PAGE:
Fifth Graders at Our Lady of Perpetual Help School, write to Dr. King in request of literature about his style of worship.

Schleiermacher and Original Sin

This note card documents a passage from Friedrich Schleiermacher's "The Christian Faith" regarding original sin. Dr. King's note collection contains many cards that reference the theologian's work and ideas.

Dedication Page (Edited Draft) for "Why We Can't Wait"

Dr. King drafted this dedication page for his children, in his book, "Why We Can't Wait." Similar to the famous quote in his "I Have A Dream" speech, the dedication hoped that his children "would not be judged by the color of their skin, but by the content of their character."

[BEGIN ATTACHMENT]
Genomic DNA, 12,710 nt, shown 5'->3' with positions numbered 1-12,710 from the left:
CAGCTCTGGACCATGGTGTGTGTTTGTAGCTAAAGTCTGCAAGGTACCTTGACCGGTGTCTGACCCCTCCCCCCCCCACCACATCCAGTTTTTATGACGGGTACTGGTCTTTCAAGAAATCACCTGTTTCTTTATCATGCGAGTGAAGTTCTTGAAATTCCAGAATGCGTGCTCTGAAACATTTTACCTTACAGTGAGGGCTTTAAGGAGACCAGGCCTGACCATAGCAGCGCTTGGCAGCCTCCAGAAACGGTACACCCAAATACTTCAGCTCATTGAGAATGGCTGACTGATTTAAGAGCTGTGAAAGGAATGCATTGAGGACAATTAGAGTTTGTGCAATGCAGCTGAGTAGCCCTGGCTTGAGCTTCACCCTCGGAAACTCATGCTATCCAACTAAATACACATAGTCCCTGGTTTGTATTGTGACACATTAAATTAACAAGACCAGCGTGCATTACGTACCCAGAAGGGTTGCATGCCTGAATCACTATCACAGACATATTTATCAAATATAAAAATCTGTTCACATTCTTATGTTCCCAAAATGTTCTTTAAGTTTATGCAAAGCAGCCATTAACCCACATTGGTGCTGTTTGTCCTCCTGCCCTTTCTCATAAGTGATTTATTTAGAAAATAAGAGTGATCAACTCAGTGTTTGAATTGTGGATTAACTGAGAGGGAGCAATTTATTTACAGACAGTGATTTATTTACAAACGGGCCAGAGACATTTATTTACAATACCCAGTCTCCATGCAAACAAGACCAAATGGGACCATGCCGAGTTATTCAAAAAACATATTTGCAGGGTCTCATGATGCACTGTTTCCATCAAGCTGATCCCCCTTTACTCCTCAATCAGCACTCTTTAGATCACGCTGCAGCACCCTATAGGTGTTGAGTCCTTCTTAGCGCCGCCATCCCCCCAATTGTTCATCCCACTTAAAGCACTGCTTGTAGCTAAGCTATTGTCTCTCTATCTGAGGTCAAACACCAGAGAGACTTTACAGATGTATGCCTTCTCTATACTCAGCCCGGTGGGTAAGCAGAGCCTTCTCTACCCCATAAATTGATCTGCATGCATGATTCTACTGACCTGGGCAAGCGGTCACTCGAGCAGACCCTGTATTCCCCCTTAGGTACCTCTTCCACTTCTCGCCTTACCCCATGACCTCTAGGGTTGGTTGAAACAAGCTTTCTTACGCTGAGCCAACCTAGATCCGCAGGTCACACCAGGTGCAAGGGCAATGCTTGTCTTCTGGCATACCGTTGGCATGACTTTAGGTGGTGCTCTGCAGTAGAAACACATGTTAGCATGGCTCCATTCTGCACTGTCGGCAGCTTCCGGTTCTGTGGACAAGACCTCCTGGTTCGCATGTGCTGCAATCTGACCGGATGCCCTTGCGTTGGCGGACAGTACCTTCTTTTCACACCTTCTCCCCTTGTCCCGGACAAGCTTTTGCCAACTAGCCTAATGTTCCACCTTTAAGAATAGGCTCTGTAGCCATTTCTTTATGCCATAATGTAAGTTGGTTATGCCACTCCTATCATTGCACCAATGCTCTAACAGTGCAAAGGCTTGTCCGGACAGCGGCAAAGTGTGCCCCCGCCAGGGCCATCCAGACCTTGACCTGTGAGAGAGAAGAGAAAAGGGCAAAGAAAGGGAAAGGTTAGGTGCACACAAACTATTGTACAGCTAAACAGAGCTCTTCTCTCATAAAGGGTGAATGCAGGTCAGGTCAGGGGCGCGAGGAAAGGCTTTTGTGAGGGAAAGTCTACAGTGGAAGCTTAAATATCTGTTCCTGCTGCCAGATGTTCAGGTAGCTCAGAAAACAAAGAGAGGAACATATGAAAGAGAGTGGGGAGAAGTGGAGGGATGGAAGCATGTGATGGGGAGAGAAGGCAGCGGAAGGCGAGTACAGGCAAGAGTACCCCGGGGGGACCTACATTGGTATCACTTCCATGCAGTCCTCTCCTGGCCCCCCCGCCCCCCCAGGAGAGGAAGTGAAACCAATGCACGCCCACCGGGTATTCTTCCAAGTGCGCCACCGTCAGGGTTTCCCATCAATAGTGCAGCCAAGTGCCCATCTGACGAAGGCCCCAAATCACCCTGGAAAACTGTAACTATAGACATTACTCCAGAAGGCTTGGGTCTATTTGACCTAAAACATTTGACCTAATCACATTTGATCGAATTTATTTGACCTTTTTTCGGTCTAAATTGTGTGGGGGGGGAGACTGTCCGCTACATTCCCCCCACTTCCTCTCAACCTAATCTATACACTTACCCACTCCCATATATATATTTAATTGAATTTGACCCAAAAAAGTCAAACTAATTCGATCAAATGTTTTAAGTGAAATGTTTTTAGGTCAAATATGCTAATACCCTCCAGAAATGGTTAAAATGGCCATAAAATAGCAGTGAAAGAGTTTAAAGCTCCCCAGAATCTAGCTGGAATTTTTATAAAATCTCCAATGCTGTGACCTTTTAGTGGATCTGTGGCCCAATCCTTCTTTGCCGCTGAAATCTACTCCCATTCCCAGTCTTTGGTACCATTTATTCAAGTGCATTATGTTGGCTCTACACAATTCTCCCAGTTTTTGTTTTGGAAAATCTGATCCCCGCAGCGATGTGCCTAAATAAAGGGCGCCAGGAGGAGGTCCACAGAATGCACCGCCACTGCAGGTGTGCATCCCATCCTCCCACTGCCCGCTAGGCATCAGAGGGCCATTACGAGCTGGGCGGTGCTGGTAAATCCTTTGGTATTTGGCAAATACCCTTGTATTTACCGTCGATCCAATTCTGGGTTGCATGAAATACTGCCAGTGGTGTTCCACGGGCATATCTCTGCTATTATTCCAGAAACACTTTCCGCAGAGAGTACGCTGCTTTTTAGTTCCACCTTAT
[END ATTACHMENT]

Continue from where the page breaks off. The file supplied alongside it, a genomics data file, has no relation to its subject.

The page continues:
Thirty-nine Articles

Dr. King writes notes regarding the "basic doctrinal formula of the Anglican Church."

Letter from Bill Kunstler to MLK

Friday, August 9, 1963
New York, NY, Virginia (VA), Mississippi (MS), Baltimore, MD

Famed civil rights attorney William Kunstler states that this was the first time a federal court enjoined prosecution of contempt cases under a state injunction. He would like to use the same procedures in Mississippi.

Letter from Joan Daves to Coretta Scott King

Thursday, October 15, 1964
New York, NY

Joan Daves expresses her gratitude toward Mrs. King for her support of her husband throughout his work in the Civil Rights Movement, following his receiving the Nobel Peace Prize.

Memo from Joan Daves to MLK

Tuesday, May 12, 1964
New York, NY

In this memo, Joan Daves informs Dr. King about the final payment for an excerpt from Life Magazine, titled "Why We Can't Wait."

Adverse Letter from an Anonymous Sender